Steven's Success Story
Last Friday at a seafood buffet in Washington D.C. I got a phone call. It was from a publicist for my school, Texans Can! Academy at Carrollton-Farmers Branch. Over the past week, I had been blogging about my experiences at the Stephen Tyrone Johns Summer Youth Leadership Program at the United States Holocaust Memorial Museum in the nation’s capital.
She told me that she had read my blogs and wanted me to write an autobiographical article. It was like a dream, I was happy enough having my blogs published on the internet. Now I'm going to have my work published in a real newspaper. Although I may have procrastinated, I believe I do my best work in the clutch. So here is my story.
Born a healthy seven pounds, six ounces on the morning of September 6, 1991. I came into the world with a loving family, and a wonderful community to help raise me. My parents were both deaf, and as you can imagine, this can make things difficult when it comes to communication. Luckily, I learned sign language at a young age. When I was only seven or eight months old, I learned some simple signs from my parents and grandparents. I can’t imagine how exciting it must have been for my parents to communicate with their hearing child.
As I grew older, my knowledge of sign language gained momentum and grew like a snowball tumbling down a powdery, snow-blanketed hill. I was a bright child, and drank in knowledge like a dry sponge. Even though I knew sign language, there were still communication issues. My hard-of-hearing mother could speak, but had a speech impediment. When you cannot hear your own voice clearly, it’s hard to correct your speech. My favorite anecdote illustrating this happened when I was 4. I remember my mother was cleaning my ears. When I asked what was in them she replied “earwax.” Because of my mother's speech impediment I heard her say “ear rats.” From then until I was six I believed that there were rats in my ears.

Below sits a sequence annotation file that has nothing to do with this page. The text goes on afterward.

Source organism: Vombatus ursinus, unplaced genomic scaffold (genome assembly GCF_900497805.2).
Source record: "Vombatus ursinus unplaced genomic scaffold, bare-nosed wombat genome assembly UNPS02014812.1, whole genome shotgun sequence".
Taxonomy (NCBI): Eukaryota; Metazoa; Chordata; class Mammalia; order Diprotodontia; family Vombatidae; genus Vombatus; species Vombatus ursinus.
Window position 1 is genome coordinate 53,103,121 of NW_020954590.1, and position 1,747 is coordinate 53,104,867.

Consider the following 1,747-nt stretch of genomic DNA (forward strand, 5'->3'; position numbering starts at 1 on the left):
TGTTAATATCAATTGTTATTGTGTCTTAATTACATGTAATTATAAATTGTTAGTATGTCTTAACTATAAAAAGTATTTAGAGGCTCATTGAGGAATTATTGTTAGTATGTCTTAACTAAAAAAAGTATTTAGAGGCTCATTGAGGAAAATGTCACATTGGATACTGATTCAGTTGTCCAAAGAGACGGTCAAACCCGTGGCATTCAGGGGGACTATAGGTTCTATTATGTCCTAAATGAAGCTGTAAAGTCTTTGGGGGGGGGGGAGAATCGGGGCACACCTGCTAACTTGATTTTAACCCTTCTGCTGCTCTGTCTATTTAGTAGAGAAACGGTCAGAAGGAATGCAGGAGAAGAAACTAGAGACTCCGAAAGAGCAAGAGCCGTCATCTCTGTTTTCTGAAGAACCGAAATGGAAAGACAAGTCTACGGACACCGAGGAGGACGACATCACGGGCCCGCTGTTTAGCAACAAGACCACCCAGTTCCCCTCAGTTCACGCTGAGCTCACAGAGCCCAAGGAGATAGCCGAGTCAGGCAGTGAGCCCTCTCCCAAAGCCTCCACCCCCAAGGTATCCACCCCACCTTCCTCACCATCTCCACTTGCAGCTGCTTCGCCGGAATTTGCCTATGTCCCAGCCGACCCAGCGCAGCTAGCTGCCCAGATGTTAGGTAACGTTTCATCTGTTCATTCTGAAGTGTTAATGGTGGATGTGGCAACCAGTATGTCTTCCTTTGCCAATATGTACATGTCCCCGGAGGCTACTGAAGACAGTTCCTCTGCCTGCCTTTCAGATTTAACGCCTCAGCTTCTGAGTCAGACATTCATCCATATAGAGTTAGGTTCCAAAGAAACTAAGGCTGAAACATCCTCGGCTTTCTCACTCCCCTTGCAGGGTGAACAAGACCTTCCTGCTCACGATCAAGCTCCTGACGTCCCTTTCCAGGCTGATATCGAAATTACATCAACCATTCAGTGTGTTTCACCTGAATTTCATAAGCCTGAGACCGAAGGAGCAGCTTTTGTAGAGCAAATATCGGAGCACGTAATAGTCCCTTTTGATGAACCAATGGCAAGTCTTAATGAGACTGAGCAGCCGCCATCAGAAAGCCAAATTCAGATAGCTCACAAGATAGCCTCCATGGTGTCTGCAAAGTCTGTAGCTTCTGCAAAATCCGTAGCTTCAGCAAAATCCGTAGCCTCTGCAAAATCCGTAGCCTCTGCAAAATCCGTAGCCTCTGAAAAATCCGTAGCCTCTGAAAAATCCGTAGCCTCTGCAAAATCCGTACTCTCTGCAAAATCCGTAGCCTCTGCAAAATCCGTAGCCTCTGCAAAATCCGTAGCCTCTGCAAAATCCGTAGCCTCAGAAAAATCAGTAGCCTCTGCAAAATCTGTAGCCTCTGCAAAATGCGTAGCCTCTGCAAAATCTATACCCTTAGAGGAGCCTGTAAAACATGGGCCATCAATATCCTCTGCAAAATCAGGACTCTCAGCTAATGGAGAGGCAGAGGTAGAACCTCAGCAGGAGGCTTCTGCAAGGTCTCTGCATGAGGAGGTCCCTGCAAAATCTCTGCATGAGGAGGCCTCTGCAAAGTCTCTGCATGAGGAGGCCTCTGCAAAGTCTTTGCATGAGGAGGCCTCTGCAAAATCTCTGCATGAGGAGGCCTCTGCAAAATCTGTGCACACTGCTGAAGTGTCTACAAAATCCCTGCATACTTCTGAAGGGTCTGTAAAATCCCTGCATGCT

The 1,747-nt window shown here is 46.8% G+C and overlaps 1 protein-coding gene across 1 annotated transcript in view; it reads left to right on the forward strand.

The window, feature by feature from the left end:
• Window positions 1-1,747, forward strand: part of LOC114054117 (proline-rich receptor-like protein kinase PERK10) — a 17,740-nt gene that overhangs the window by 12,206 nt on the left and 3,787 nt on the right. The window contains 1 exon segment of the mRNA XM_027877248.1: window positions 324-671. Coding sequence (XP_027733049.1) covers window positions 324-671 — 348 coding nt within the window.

Reading and spelling came easy to me, so if there was a word in ASL I didn't know, I could always spell it out. This helped me a lot in school. I was proud of my ability to spell and write, but school often bored me. I did well on tests, projects, and other assessments, but rarely turned in homework. People always told me that I was smart, but needed to apply myself more. Doubting my own intelligence, I thought that’s what they told everyone. I still loved reading, writing, and learning, just not school.
I learned a lot about life and the world from my parents and would never trade them or their disability for anything. I have them to thank for my concern for others and my ability to empathize. They are very caring individuals who would do anything to ensure the well being of those around them. I inherited this skill from mom and dad, and it is part of the reason I can convey and understand others’ emotions so naturally. I am fond of telling people that sign language is body language’s most extreme and thorough manifestation. To communicate what the hearing can with tone and pitch, the deaf communicate so much more emotion in their facial expressions and movements.
Because of their lack of hearing, they have to be so much more attentive to non-verbal cues than the hearing , and growing up in that kind of environment allowed me to more readily be able to pick up on those things. Growing up, religion was a big part of my life. As a child, I served as an altar boy and sang in the choir. Although I liked being a part of the church, and the praises I got from my family and church community, I think it was too much responsibility at a young age. I remember how easily I could be distracted during choir practice. My eyes would drift from the sheet music as I thought about how much fun I could have had I skipped practice that day. I stopped going to choir practice, and eventually church altogether. This is when I entered the somewhat rebellious stage most do. I started hanging out with the wrong crowd, smoking cigarettes, and skipping school. This only got worse when my parents separated. As in many situations where a parent leaves, I could not help but blame myself. Between my brother and me, I took mom and dad’s separation the hardest. I started smoking pot and drinking, probably to cope with my mother’s departure. This in turn had a more dramatic effect on my school attendance. I normally passed most of my classes, but because of my poor attendance my high school career was badly derailed; I only had two credits earned with twelve weeks left in the last semester of my sophomore year. I would have dropped out, but thanks to my counselor at Thomas Jefferson High School, I was given a second chance.